Tuesday, June 17, 2008

Gay marriage — pushing the hot button

The California Supreme Court just stuck its thumb down on one of the hottest hot buttons on the American cultural landscape. By declaring a referendum banning gay marriage unconstitutional, the court opened a floodgate and today hundreds if not thousands of gay couples surged through it.

A constitutional amendment banning gay marriage will almost certainly be on the November ballot in California, just in time to add a culture war twist to what will already be a contentious presidential election. It will probably pass, too, inaugurating yet another round of wrangling over this issue, which arouses strange passions.

A large majority Americans oppose gay marriage, though a sizable plurality are okay with civil unions. This seems very strange to me. You're okay with gays having the same rights as married couples, as long as you don't call it marriage.

Uh... okay. Why?

I've never understood the visceral reaction of so many people to the notion of gay marriage. It strikes me as a very definite "none of my business" situation.

I've heard all the arguments. It undermines the institution of marriage. How? Will my marriage be affected by Steve and Dave getting married? Not as far as I can tell. And it's pretty clear that heterosexuals have done just fine on their own undermining the sanctity of the institution. About half of marriages end in divorce, so it's not like the institution is in great shape anyway.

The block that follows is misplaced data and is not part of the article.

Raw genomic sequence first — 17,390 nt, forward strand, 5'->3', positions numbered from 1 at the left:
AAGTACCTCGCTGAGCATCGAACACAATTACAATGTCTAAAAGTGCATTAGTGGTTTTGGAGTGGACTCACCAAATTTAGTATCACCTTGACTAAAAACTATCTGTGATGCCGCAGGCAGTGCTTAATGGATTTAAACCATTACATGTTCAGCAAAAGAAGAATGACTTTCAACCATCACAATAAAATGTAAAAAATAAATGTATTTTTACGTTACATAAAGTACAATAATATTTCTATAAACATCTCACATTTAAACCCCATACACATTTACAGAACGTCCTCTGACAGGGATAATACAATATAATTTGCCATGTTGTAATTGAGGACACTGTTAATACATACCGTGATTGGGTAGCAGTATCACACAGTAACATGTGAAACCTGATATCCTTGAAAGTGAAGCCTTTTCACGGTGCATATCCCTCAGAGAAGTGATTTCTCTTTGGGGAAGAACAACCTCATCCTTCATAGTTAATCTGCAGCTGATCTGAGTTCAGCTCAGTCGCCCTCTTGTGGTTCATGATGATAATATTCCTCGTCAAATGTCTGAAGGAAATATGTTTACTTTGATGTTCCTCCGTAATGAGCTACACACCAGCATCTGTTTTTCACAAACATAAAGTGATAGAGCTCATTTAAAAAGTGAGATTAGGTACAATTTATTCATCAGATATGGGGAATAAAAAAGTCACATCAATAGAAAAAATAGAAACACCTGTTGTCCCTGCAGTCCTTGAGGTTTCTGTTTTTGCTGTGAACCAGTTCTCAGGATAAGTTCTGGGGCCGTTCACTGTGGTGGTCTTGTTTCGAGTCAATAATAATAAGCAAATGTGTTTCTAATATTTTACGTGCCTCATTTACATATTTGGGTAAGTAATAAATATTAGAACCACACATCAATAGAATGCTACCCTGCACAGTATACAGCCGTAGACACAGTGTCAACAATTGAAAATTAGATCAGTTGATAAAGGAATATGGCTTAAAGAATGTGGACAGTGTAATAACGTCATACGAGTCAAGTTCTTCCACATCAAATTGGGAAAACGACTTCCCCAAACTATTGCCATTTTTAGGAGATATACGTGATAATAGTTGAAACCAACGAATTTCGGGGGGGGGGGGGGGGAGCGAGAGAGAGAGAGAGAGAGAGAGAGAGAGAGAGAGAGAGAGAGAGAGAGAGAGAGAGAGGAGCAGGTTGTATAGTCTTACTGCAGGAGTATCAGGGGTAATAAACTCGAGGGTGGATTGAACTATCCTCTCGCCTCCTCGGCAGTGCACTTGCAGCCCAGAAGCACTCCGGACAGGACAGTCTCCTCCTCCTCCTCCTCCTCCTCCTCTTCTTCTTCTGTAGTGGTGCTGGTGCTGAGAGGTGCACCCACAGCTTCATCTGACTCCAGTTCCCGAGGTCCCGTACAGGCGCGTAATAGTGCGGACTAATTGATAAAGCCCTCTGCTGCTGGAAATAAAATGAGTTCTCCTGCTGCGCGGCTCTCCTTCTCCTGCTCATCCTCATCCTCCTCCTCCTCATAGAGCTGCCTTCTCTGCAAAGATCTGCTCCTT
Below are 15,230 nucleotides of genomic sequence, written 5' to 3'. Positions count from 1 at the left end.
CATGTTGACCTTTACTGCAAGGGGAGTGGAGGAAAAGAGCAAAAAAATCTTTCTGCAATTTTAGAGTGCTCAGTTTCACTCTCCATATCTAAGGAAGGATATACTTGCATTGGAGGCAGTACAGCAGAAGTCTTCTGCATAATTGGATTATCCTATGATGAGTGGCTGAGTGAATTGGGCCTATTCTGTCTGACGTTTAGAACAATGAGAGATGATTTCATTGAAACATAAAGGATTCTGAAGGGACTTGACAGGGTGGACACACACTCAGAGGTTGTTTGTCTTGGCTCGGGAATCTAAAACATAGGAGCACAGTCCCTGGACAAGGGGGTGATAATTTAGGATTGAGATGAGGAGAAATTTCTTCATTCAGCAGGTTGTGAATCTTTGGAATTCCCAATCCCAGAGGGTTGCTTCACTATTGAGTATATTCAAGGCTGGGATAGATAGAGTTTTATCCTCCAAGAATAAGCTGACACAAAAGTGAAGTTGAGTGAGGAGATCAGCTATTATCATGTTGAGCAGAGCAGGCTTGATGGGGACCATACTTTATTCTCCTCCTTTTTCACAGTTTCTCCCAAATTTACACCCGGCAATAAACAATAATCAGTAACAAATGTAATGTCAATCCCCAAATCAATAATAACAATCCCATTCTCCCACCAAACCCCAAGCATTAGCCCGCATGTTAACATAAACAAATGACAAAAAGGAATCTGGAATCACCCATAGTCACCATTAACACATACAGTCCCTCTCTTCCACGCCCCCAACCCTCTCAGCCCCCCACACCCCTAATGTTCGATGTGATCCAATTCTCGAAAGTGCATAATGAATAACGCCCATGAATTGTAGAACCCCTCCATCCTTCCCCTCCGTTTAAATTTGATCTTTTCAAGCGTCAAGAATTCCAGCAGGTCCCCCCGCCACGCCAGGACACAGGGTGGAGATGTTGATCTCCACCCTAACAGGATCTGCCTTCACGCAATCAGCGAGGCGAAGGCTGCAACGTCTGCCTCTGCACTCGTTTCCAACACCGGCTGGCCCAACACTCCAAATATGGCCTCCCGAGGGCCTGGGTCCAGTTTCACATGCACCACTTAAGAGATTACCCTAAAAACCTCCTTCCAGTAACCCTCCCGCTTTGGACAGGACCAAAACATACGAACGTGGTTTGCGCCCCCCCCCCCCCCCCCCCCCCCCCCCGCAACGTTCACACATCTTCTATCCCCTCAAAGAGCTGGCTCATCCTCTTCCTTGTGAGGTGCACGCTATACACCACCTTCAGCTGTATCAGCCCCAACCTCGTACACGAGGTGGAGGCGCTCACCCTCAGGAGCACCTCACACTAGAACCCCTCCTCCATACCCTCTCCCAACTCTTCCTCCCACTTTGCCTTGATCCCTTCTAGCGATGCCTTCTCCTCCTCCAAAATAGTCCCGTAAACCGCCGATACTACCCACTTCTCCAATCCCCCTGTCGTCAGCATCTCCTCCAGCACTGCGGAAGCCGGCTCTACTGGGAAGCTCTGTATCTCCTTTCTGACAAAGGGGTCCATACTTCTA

Marriage is about procreation and protecting children. Really? So childless couples shouldn't be married?

Homosexuality is a sin. Nope. Sorry. Off limits. We don't base laws on theological concepts of sin, otherwise we'd be arresting gluttons at the ice cream parlor and stoning adulterers (heterosexual underminers of the institution).

It legitimizes a "deviant lifestyle." It's already broadly legitimized — otherwise the possibility of marriage would be as remote as it was in 1950. Mores change.

It opens the door to all alternative lifestyles — plural marriage or incest. This argument actually has some rhetorical force. If we extend rights to include some must we include any and all? Yet incest is taboo and illegal for compelling reasons of biology (which of course did not stop the legally and regally married of Europe from staying too close to the trunk of the family tree). Polygamy was common ages before the notion of homosexual marriage even existed; it fell out of favor for reasons of contract and inheritance, not on moral grounds.

Marriage defined as being between a man and a woman is not a bulwark against polygamy; polygamy is illegal because marriage is a contract between two persons.

And that's what this all comes down to, for me. The state should be out of the marriage business entirely. All marriages should be civil unions between two persons. Churches may define "marriage" however they choose and if it is unsound doctrine to marry homosexuals, they should not do so.

And then, instead of worrying about Steve and Dave's relationship, we can mind our own.

Jim Cornelius, Editor

1 comment:

  1. Prepare for the wrath of the self-reightous, Jim, you are being far too rational.

    I agree with you 100%, though.